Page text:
I am really pleased I finally was able to view the Modern Masters exhibit at Reynolda House, Museum of American Art this afternoon. I arranged a visit with my National Art Honor Society chapter. The pieces that most impressed me were the paintings by Hans Hoffman, one extremely rich with heavy impasto application and abstract expressionism at its height. … a gorgeous piece! Hoffman is so deeply ingrained into my practice as an artist and teacher, to see such a wonderful piece by him was so richly rewarding and self-affirming.
I was also moved to see 5 women in the exhibition: Joan Mitchell, Helen Frankenthaler, Louise Nevelson, Grace Hartigan, and Ann Truitt. Makes me keep going when I learn of new women artists that need to be included in the ‘archive’.
However, I am winding down on my numbers to complete by the end of the semester. This archive is something I will need to continue, and who knows when it will end. It is like quicksand, the more I accomplish the more I become aware of.
Besides the above, I was humored to see a painting by Larry Rivers before his style became commercialized. It was a very figurative and gestural painting.
I also enjoyed viewing a “Happenings” painting by Jim Dine. I love Jim Dine, but at first glance I was not the least impressed with the painting. But after hearing the curator speak, I had a different understanding of this very expressionistic and angry painting of the ‘60s.
Modern Masters — an exhibit on loan from the Smithsonian —Reynolda House, Museum of American Art
By Michael Breedlove, Winston Salem Monthly
Forty-three pivotal paintings, 31 pioneering artists, one historic locale. That’s the story behind the “Modern Masters” exhibit at Reynolda House, a groundbreaking show that’s on loan from the Smithsonian American Art Museum starting October 7.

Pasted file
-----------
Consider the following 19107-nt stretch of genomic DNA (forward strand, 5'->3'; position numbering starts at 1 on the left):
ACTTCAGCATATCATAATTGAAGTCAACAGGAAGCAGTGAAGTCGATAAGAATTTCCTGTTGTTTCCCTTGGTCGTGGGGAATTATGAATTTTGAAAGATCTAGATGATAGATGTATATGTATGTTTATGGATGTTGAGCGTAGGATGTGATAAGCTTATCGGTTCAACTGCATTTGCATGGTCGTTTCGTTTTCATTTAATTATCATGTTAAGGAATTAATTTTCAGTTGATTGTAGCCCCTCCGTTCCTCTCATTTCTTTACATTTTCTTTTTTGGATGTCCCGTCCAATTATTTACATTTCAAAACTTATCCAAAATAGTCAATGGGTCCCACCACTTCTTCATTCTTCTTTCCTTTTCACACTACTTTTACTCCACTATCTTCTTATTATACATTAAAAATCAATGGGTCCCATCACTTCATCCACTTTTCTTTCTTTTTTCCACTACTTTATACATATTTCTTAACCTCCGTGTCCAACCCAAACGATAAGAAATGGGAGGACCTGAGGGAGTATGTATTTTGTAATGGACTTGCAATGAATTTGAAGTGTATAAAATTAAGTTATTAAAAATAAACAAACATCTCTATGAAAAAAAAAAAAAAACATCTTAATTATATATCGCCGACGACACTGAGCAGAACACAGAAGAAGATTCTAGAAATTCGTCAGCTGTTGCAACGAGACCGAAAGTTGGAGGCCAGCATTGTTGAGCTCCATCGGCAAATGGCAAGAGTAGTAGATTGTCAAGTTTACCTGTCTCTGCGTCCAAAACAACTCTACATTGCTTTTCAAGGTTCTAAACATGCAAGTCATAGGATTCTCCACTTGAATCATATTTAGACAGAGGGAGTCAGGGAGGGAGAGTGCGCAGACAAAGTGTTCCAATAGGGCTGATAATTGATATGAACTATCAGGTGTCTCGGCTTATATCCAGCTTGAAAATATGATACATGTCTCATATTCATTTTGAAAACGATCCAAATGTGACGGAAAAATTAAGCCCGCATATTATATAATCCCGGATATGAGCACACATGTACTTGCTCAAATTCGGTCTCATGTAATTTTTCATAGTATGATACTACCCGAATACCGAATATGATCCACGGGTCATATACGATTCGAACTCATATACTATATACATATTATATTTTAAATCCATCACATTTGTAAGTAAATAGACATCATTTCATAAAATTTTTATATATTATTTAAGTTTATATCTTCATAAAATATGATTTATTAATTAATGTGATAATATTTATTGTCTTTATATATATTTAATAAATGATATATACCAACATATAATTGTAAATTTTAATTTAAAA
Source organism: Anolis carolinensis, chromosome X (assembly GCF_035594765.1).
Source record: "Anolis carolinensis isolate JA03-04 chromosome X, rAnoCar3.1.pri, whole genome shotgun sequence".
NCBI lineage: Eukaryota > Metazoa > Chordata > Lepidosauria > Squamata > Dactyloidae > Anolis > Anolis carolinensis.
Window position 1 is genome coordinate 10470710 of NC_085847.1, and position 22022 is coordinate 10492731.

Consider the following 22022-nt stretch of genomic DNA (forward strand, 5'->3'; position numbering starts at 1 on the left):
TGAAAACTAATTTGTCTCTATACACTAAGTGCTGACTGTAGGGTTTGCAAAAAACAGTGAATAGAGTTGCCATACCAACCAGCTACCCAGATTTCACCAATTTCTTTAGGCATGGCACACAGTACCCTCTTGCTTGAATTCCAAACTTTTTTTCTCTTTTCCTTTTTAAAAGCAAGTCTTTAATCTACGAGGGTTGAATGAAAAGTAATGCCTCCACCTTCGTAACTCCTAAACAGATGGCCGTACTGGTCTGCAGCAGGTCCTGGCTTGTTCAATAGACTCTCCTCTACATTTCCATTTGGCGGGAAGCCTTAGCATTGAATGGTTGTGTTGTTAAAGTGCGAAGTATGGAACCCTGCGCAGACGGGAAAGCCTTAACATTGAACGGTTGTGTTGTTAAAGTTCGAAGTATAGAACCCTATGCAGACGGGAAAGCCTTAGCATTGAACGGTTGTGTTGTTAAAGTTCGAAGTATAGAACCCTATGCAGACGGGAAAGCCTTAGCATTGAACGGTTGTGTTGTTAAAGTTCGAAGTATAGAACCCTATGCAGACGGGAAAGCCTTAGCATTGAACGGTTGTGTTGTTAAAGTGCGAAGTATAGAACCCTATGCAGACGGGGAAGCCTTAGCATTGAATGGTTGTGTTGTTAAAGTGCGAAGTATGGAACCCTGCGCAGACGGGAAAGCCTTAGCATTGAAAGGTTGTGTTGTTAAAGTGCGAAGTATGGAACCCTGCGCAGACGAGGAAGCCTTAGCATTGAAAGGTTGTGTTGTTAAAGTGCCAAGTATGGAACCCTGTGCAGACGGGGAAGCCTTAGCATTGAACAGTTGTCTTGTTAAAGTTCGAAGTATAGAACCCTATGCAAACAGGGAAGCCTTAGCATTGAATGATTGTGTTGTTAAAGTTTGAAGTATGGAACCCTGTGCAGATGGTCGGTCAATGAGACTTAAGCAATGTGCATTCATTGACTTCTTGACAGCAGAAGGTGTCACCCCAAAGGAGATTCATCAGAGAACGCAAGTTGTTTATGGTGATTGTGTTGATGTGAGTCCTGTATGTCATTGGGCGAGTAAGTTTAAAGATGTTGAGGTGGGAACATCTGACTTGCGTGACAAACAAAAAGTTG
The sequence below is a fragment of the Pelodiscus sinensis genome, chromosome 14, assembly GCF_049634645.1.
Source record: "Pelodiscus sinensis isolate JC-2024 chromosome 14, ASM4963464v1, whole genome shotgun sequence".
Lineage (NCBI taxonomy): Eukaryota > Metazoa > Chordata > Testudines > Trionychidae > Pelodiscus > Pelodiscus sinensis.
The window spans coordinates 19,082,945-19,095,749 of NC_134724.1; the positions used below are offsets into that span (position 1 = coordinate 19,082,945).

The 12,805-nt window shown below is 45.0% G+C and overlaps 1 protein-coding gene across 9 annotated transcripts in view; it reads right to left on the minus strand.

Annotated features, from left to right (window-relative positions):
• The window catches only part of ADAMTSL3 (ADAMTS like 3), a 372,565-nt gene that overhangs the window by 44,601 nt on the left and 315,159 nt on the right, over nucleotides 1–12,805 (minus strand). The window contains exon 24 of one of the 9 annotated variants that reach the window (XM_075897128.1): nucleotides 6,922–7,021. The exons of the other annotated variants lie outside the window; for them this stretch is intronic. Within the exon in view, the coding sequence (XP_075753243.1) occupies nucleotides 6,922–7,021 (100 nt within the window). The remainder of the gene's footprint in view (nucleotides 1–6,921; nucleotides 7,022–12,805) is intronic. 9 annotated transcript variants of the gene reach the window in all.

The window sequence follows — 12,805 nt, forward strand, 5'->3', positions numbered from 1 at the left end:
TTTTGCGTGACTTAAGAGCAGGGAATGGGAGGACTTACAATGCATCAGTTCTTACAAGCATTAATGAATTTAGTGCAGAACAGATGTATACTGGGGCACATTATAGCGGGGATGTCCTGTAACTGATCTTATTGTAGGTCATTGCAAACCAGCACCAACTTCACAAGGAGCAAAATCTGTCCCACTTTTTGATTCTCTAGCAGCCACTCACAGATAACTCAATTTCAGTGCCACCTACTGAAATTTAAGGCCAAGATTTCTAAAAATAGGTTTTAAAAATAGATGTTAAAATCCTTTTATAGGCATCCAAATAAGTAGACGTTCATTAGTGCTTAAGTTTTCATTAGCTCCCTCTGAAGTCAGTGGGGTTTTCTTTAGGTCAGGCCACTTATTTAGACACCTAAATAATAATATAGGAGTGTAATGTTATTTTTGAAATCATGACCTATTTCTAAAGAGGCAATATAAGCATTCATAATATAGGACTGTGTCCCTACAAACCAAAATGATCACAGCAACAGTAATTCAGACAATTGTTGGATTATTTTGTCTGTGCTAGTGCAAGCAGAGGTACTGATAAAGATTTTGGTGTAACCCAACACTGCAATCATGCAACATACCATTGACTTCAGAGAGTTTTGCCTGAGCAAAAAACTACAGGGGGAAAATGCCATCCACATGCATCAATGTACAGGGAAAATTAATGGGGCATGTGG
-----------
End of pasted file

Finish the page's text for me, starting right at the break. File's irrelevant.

Brimming with energy and tending toward the abstract, the exhibit offers a narrative on American life post-World War II, told through the talents of artists who were shifting the way the world thought of art.
“The mid-20th century was an amazing period for American art,” says Allison Perkins, executive director of Reynolda House. “It’s really the first time that Americans began having a major influence on the international art market. For us to host this exhibit—one that contains the Smithsonian’s best treasures—is really a coup for Winston-Salem.”
Reynolda House is one of only six venues nationwide to host the exhibit, and the final stop before it returns to D.C. Perkins says the show presented quite a challenge because of its size—some works are nearly as big as billboards—forcing officials to completely reconfigure the gallery. Still, she says the exhibit provides the “perfect complement” to the rest of Reynolda’s art collection, which tends to taper off by the mid-20th century. “We’re really excited to offer something the public isn’t used to seeing here. [The exhibit] lets us continue telling the story of American art.”
For more details, including a complete list of events, visit www.reynoldahouse.org.